Joe Wertz / NPR StateImpact

The Task Force is Done, But the Tax Credit Battle Has Just Begun

  • Joe Wertz

Joe Wertz / NPR StateImpact

Tax credit task force members expect businesses, lobbyists and fellow state lawmakers to fight efforts to rein in tax credits and economic incentives.

The tax credit task force on Wednesday formally approved its final report and a list of recommendations to be considered by Gov. Mary Fallin and the Legislature.

Over months of meetings, the task force heard from industry insiders, small and large business leaders and state officials, who defended specific credits and incentives. The testimony was diverse, and included energy executives, railroad owners, tourism officials and independent filmmakers.

At the tenth and final meeting, the task force voted for pre-approval and increased transparency for all tax credits and economic incentive programs.

“Let the battle begin,” said Rep. David Dank, R-Oklahoma City, the task force co-chairman.

It already has.

Click here to read a copy of the tax credit task force’s final report.

Officials from Oklahoma’s three largest chambers of commerce recently sent Dank a letter opposing several of the task force’s recommendations, reported CapitolBeatOK.

The State Chamber, Greater Oklahoma City Chamber and the Tulsa Metro Chamber disagreed with three components of Dank’s nine-part plan, which laid the framework for the panel’s recommendations.

According to CapitolBeatOK, which obtained a copy of the letter, the chambers oppose:

  • Ending tax credit transferability
  • A requirement that future credits be “explicitly designed” for job creation
  • Oversight by the State Auditor’s office

The chamber trio backed other task force recommendations, including caps, sunset provisions and regular auditing, CapitolBeatOK reported.

Beyond the panel’s recommendations, Rep. Dank, on Wednesday called for a one-year moratorium on tax credits while legislators determine which ones should be eliminated. A current moratorium on about 30 tax credits expires at the end of FY 2012.

The moratorium would not apply to incentives such as the Quality Jobs Program or for the oil and gas industry, he said, according to the Tulsa World.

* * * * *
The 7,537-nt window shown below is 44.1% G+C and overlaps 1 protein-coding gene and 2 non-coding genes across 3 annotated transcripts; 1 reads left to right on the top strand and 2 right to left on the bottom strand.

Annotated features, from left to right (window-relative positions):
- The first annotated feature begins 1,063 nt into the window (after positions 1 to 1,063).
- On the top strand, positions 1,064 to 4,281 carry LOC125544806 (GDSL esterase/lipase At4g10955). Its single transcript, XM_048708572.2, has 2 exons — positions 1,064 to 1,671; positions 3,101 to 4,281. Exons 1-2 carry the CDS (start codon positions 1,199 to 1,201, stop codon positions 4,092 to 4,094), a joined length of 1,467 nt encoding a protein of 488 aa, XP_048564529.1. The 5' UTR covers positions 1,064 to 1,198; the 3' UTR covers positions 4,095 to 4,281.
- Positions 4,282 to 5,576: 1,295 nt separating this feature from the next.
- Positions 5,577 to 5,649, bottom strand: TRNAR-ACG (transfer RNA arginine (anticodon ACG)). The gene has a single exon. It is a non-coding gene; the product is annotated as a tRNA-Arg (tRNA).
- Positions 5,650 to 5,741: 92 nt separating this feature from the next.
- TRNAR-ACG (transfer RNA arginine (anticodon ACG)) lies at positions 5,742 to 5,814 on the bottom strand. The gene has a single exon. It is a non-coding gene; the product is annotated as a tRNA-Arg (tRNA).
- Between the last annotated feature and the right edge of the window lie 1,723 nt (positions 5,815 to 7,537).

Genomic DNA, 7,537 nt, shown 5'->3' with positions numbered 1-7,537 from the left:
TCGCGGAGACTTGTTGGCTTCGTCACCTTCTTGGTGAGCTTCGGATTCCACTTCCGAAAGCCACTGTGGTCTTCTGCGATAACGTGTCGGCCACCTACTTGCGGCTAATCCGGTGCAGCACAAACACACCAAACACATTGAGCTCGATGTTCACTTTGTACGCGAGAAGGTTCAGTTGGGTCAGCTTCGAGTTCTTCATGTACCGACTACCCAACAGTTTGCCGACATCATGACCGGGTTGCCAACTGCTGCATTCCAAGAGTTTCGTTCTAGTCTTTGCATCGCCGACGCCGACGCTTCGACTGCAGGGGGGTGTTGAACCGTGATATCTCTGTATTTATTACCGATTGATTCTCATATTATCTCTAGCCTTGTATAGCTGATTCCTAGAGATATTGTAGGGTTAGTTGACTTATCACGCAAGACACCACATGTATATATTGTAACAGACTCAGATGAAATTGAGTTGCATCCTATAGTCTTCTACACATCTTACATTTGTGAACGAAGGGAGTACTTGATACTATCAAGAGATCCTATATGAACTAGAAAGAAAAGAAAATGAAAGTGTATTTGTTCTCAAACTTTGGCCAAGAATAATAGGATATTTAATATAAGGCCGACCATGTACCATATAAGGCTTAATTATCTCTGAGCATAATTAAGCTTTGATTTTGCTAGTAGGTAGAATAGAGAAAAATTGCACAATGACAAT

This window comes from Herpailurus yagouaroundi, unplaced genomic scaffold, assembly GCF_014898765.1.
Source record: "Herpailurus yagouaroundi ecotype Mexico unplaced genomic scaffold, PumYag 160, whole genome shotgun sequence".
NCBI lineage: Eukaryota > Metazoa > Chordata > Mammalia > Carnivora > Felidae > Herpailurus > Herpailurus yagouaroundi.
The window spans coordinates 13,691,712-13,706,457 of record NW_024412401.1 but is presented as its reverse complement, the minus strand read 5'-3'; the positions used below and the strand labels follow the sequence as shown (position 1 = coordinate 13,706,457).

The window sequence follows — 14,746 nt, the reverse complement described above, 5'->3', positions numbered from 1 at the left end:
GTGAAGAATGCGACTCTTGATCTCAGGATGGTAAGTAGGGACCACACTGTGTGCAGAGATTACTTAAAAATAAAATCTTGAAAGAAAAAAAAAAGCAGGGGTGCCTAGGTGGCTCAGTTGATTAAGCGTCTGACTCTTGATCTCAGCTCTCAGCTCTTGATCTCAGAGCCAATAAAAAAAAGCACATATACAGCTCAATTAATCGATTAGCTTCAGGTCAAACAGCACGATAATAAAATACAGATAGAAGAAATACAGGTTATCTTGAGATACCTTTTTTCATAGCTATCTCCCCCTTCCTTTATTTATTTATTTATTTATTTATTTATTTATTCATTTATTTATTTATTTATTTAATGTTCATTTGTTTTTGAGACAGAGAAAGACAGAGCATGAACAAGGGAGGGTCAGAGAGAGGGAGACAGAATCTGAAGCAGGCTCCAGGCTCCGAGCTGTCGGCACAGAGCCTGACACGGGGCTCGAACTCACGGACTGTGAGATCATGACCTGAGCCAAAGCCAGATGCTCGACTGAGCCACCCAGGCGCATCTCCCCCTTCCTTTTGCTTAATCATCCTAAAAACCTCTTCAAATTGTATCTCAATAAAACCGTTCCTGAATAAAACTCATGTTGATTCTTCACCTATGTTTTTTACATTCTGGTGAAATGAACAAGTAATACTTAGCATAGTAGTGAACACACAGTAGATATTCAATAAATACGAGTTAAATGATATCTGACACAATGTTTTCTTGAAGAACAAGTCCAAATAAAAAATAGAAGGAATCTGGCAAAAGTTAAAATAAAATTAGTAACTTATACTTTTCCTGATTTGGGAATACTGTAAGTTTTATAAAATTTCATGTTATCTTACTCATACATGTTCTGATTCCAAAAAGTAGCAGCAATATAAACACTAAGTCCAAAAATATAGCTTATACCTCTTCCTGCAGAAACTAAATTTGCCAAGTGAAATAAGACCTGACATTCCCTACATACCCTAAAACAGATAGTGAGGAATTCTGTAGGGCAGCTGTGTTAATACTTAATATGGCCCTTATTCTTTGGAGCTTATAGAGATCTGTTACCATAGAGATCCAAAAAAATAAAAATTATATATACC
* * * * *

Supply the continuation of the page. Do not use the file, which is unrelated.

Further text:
A new moratorium could free up between $100 million and $150 million, Dank said. Lawmakers are facing a $150 million budget hole next year, state finance officials warned this week.

A War Within

Businesses won’t be the only ones fiercely defending threatened tax credits.

Rep. Earl Sears, a task force member and chairman of the House Appropriations and Budget Committee, told Oklahoma Watchdog that he expects some resistance from the task force itself.

” … there are members that believe that some of these need to stay in place, that they are a benefit to their particular district.”

State agency and department officials are also likely to mount serious opposition to legislation aimed at curbing credits and incentives.

At a task force meeting in October, the Oklahoma Film and Music Office defended film incentives, which give qualifying movie projects as much as a 37 percent rebate on in-state expenditures. The program is capped at $5 million per year, and the film office has already tried unsuccessfully to get the legislature to double the cap to $10 million a year.

The Film and Music Office defends film industry incentives in the current issue of Oklahoma Today, which is published by the state Tourism Department.

Jill Simpson, director of the Film and Music Office, defended the film rebates as “a proven moneymaker” in Oklahoma Today‘s January/February edition, which is dubbed “The Film Issue.”

“If a program with a rebate of $5 million is generating $40 million a year, that’s good for Oklahoma,” Simpson told Oklahoma Today, which is published by the state Tourism and Recreation Department — which oversees the Film and Music Office.

Rep. Sears, R-Bartlesville, told StateImpact that the task force isn’t calling for an outright elimination of all tax credits and incentives.

“The simple fact is that some of these work, and some don’t. As a lawmaker you’re sensitive to ones that have a particular tie to the people in your district, but some just aren’t worth it. We’ve got to rein them in.”